How far would you go for a ‘like’?
Are you nobody until somebody ‘likes’ you? With social media officially the way we measure our social standing, how far will we go to seek validation?
ocial media is our generation’s drug of choice. It’s been reported that 72% of us check Facebook before going to sleep, over 6 000 tweets are sent every second and over 400 million people use Instagram each month. Whether you’re an Instagrammer, Tumblrer or Tweeter, we’re all looking for the same thing – a slice of the online limelight.
There’s no denying that social media has built careers and brought us some amazing trends (from spiralising to holiday hot dog legs). It’s a wonderful telescope into other people’s lives, a way to seek kinship and a platform we can all use to celebrate and share important moments in our lives. However, researchers have a name for our obsession with how we’re perceived by others: ‘narcissism epidemic’.
In our worlds, we’re the celebrity, and “the heady digital cocktail of ‘always-on’ connectivity and instant access to idealised imagery encourages narcissistic behaviour and amplifies anxieties,” says social media expert Alexei Lee. “Narcissism is often misused as a way to describe vanity. The true definition of a narcissist is someone who worries about their selfimage and ability. Their anxieties are manifested as a search for validation.”
So how and why has our ‘online status’ become so crucial to us? Perhaps it began in 2004 with the introduction of Facebook and the race to accrue friends. Or perhaps it’s connected to our celebrity culture in which people are made overnight and stay relevant by doing something bigger and better than before.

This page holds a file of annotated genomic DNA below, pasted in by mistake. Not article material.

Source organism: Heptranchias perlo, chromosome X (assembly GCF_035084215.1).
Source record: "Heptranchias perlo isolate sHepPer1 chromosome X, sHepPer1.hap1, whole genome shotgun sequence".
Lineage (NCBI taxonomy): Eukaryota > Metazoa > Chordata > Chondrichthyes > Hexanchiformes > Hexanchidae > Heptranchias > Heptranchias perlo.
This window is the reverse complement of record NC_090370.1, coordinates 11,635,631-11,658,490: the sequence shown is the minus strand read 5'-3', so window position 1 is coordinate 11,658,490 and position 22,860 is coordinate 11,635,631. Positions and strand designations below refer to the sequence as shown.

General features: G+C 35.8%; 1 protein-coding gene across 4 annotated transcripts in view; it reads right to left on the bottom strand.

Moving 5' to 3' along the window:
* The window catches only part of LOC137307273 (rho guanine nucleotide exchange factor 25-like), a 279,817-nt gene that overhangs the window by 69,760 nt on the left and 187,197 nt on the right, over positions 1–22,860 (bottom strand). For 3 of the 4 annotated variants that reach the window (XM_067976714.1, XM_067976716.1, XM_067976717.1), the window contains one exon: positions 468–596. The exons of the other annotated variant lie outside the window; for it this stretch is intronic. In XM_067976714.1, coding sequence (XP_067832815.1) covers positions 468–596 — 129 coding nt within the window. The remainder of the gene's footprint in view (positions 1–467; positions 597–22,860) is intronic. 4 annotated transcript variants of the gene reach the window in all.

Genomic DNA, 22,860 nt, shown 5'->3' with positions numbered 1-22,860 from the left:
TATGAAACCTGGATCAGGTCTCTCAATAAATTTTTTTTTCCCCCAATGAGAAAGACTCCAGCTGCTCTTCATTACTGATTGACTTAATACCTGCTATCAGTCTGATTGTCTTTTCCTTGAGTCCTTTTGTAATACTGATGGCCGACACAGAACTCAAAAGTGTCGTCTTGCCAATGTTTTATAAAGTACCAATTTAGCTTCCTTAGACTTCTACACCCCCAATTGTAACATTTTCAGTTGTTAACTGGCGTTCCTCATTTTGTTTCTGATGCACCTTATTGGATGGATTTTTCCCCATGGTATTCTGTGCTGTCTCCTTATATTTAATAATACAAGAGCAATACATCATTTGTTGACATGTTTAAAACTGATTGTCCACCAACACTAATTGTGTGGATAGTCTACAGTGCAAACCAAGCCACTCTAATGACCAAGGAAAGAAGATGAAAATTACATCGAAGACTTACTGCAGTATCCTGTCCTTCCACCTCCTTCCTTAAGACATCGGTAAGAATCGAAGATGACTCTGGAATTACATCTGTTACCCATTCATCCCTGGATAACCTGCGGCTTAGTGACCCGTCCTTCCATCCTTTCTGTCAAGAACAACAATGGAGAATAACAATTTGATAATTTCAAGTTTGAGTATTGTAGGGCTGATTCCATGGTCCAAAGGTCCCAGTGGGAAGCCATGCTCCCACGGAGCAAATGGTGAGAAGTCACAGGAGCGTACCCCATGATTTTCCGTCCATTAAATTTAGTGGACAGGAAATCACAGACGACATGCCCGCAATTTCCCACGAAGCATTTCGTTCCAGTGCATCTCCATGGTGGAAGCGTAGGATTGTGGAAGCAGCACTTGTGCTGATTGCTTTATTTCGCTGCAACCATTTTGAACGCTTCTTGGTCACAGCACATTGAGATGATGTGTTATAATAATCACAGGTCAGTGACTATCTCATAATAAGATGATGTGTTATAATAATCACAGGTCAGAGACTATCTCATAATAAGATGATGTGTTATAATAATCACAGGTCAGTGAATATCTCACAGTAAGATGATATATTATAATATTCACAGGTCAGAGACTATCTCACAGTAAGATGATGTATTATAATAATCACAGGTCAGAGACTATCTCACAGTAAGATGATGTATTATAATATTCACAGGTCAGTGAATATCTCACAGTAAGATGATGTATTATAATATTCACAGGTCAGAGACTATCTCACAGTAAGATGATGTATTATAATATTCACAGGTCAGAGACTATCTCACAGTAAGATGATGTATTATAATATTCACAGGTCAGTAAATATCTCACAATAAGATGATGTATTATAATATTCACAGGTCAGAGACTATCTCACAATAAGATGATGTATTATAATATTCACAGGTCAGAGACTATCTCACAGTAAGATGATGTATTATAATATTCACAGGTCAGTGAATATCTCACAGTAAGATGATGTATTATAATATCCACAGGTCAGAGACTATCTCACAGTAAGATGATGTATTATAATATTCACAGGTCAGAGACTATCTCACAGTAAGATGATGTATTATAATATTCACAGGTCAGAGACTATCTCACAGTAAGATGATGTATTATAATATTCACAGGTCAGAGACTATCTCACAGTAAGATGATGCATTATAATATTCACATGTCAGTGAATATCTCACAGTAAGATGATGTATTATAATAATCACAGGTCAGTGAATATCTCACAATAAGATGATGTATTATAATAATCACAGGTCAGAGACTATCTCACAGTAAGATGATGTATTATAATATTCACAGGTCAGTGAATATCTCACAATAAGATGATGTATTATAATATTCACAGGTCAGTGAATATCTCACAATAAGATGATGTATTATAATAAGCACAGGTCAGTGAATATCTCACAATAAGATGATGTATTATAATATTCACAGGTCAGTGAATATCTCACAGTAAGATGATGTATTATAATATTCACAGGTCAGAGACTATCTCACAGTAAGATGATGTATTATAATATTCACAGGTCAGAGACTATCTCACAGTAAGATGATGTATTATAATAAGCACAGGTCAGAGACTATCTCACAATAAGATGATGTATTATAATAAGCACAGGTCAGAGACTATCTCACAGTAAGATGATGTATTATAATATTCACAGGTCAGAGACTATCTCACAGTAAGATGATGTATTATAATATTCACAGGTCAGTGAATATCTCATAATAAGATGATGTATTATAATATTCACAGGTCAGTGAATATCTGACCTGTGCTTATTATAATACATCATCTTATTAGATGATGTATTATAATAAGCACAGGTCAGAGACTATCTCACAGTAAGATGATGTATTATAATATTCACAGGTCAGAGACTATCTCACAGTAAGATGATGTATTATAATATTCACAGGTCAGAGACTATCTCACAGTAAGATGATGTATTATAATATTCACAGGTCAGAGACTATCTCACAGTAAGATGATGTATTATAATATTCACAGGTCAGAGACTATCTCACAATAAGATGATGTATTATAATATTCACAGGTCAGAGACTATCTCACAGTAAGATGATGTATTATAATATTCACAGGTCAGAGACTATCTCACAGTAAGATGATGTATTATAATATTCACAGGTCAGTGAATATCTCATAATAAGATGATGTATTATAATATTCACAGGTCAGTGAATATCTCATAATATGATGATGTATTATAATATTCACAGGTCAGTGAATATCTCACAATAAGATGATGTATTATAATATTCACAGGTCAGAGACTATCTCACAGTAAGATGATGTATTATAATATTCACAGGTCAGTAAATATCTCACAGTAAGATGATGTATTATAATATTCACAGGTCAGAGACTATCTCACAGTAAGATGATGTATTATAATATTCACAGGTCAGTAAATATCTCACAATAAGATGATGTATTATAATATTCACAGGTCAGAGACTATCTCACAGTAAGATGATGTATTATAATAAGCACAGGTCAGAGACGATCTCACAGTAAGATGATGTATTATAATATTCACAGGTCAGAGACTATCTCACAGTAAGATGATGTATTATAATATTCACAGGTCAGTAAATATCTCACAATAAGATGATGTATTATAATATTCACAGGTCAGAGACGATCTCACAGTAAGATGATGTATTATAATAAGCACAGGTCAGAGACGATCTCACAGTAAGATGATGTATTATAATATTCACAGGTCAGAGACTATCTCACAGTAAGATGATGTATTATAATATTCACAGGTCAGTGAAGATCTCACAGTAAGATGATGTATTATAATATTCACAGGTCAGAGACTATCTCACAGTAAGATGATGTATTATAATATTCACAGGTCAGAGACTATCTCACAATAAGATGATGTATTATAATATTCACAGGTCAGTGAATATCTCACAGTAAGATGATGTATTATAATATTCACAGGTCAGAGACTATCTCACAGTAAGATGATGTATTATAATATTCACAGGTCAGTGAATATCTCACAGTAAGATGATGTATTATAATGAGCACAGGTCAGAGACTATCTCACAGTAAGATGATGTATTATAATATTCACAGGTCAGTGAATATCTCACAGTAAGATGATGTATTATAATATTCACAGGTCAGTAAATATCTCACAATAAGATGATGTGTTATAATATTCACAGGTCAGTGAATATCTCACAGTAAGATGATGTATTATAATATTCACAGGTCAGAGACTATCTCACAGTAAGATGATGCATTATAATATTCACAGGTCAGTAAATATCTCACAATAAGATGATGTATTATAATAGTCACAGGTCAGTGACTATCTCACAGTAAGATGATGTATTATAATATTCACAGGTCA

“We live in a world where it’s normal – and, importantly, easy – to form relationships based on a popularity score,” says Alexei. Let’s be honest, how many of our feeds show the reality – PJS, eye bags and all? I didn’t think so. So does Generation Validation need to stop viewing the world through rose-coloured filters? Read these stories, then decide.
“A couple of years ago I lost quite a bit of weight and posted the first bikini snap I’d dared to post in years. The reaction was amazing: people I hardly knew told me how incredible I looked and it spurred me on to continue the diet. The thinner I got, the more people congratulated me. After a while, the comments got less frequent and I wondered why, wracked with self-doubt. It was only when someone DMD me asking if I was OK that I realised I’d gone too far. By that point I weighed under 44kg and, in hindsight, I looked skeletal. So I guess I have Facebook to blame for making me lose sight of myself, and to thank for eventually making me see sense.” – Holly, 29, nurse “I love fashion and used to post pictures of my outfit on Instagram every day. I’d spend hours choosing the right clothes and accessories and quickly gained over 1 000 followers. One day, my picture only got 11 likes, while I’d been used to getting over 100 every day. I was gutted and knew I’d never be able to wear that outfit again, even though I’d previously loved it.” – Jenny, 26, marketing executive
“I’m not afraid of being too revealing when it comes to posting images of my body. I have zero limits about nudity, because it’s a form of art for me.” – Kitso, 23, student
“I suffer from manic depression. Sometimes my posts are a little ‘out there’, and they can be a bit dark. I’m not intentionally attention-seeking, though I imagine some people think I am. But the occasional kind comment always goes a long way, and it can be what I need to completely turn my mood around.” – April, 30, student
“I’ve always found that it’s the more controversial posts – the raw, real-life stuff – that get the best response in my blogs. After going for my smear test, for example, I posted about the cringe-worthy chat I’d had with the nurse, legs splayed, as she struggled to find my “elusive cervix”. The post prompted over 50 comments and loads of hilarious horror stories from other women.” – Jo, 37, blogger